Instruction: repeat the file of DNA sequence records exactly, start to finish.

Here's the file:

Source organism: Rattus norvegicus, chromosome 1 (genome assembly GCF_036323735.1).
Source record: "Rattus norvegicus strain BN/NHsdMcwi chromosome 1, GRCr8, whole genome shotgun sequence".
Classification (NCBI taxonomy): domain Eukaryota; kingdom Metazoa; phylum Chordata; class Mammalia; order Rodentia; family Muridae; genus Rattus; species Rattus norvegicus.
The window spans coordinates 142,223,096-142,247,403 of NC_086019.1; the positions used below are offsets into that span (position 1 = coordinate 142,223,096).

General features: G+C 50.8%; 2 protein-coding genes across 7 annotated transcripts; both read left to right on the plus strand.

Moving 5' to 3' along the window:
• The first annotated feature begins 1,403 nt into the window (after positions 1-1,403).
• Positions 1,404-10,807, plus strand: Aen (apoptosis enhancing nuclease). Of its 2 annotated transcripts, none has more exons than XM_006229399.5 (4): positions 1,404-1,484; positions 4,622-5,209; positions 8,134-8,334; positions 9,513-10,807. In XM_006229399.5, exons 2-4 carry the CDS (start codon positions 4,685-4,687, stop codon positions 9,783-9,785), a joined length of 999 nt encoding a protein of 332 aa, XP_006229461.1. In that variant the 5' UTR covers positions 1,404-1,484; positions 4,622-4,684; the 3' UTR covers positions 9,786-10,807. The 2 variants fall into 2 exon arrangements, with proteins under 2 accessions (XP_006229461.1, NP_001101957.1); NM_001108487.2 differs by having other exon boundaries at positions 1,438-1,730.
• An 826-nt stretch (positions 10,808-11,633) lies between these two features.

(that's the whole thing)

Source organism: Rattus norvegicus, chromosome 1 (genome assembly GCF_036323735.1).
Source record: "Rattus norvegicus strain BN/NHsdMcwi chromosome 1, GRCr8, whole genome shotgun sequence".
Classification (NCBI taxonomy): domain Eukaryota; kingdom Metazoa; phylum Chordata; class Mammalia; order Rodentia; family Muridae; genus Rattus; species Rattus norvegicus.
The window spans coordinates 142,223,096-142,247,403 of NC_086019.1; the positions used below are offsets into that span (position 1 = coordinate 142,223,096).

General features: G+C 50.8%; 2 protein-coding genes across 7 annotated transcripts; both read left to right on the plus strand.

Moving 5' to 3' along the window:
• The first annotated feature begins 1,403 nt into the window (after positions 1-1,403).
• Positions 1,404-10,807, plus strand: Aen (apoptosis enhancing nuclease). Of its 2 annotated transcripts, none has more exons than XM_006229399.5 (4): positions 1,404-1,484; positions 4,622-5,209; positions 8,134-8,334; positions 9,513-10,807. In XM_006229399.5, exons 2-4 carry the CDS (start codon positions 4,685-4,687, stop codon positions 9,783-9,785), a joined length of 999 nt encoding a protein of 332 aa, XP_006229461.1. In that variant the 5' UTR covers positions 1,404-1,484; positions 4,622-4,684; the 3' UTR covers positions 9,786-10,807. The 2 variants fall into 2 exon arrangements, with proteins under 2 accessions (XP_006229461.1, NP_001101957.1); NM_001108487.2 differs by having other exon boundaries at positions 1,438-1,730.
• An 826-nt stretch (positions 10,808-11,633) lies between these two features.